BoRT’cast over at Man Bytes Blog

BoRT stands for Blogs of the Round Table. It is a monthly challenge run by Corvus Elrod of Man Bytes Blog. There he describes a challenge and any that wish to take it up in a post can. For the month of January the challenge was as follows:

Putting the Game Before the Book What would your favorite piece of literature look like if it had been created as a game first? In a time when bits of Dante’s Divine Comedy are being carved out and turned into a hack-n-slash game, I find myself longing for intelligently designed games–games with a strong literary component–not merely literary backdrops. So rather than challenge you to imagine the conversion of your favorite literature into games, I challenge you to supersede the source literature and imagine a game that might have tried to communicate the same themes, the same message, to its audience.

Feel free to ignore the technical constraints of the era in which the book was written. In fact, feel free to ignore the technical constraints (within reason) of today and push the envelop a bit. Also notice that I didn’t specify video game. Feel free to imagine a board game, card game, RPG, or sport, that could have been created during the same time period as the book in question. Be as vague, or as detailed, about the design particulars as you like. Work together with another blogger, or work alone.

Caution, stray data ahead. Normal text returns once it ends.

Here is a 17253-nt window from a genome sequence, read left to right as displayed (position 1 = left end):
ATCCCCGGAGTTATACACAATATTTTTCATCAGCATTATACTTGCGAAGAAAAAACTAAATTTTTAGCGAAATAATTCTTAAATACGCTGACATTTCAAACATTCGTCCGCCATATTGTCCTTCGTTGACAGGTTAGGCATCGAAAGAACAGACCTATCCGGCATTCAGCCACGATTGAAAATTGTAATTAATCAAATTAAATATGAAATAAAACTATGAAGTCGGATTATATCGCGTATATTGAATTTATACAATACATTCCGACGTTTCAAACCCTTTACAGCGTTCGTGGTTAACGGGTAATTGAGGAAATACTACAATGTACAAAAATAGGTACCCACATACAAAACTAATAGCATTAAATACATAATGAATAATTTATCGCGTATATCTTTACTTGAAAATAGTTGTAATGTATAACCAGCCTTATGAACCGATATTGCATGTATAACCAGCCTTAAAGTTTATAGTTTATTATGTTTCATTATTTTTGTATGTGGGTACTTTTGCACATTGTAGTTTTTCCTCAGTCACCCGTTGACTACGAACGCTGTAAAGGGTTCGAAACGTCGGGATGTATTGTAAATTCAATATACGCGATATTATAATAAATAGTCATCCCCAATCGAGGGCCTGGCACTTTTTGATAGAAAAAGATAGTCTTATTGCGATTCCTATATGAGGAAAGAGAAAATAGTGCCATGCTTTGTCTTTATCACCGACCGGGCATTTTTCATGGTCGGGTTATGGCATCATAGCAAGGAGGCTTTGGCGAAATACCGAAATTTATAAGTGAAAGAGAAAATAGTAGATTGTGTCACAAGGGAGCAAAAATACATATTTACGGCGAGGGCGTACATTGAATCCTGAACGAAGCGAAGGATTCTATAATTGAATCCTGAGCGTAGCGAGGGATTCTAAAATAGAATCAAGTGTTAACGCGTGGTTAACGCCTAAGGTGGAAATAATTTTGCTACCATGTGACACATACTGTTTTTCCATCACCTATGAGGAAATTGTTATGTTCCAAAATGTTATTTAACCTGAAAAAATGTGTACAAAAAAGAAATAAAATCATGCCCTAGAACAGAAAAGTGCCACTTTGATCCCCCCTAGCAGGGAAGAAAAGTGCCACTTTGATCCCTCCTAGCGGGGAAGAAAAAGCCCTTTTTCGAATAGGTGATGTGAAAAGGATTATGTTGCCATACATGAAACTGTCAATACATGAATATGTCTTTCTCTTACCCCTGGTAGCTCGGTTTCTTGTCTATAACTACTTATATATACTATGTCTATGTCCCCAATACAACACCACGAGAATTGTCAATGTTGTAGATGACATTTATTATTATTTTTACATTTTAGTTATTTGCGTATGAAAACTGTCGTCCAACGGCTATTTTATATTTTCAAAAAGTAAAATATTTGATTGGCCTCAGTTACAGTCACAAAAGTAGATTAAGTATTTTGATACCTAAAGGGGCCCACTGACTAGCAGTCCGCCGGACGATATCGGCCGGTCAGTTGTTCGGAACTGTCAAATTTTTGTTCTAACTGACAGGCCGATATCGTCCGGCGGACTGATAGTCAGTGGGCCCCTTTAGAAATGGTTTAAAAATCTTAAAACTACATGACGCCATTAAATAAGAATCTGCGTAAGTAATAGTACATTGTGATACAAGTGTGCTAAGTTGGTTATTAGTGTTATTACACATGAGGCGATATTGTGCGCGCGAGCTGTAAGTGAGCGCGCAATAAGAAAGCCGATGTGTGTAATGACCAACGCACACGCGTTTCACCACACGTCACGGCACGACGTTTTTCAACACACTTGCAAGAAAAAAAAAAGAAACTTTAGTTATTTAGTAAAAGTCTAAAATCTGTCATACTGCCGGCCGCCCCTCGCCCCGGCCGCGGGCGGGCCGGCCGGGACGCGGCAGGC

I look forward to seeing what you come up with!

Well many blogs contributed their design concepts, including yours truly. It was an interesting game design challenge and will be further continued in February:

Turning Over a New Leaf: (We’re trying something new with the topic this month, so please read carefully.) February’s BoRT invites you take a game design suggested by another blogger in last month’s Round Table and build upon it. You should ignore the literary source of the original design, but attempt to communicate the same themes and/or convey the same mood as the proposed game. This means you can alter the game genre, change the setting, and add new layers to the game mechanics. This is not an opportunity to critique a previous design, but to honor it by striving to reach the same goals, while adding your own personal touch.

After the January challenge concluded at the end of the month, Corvus held the first ever Round Table podcast. He drafted in three guests to talk about their favorite entry and why it was their favorite. They also get into some of the design aspects of the ideas. It’s a good listen and only around 30 minutes long.

You can listen/download here:

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Eric Swain

A graduate of Boston University, majoring in English and Creative Writing and has spent significant time studying story structure and theory in the mediums of books, film and video games. His articles offer unique perspective on deep game development and design through his eclectic prose. you can find his critical analysis on

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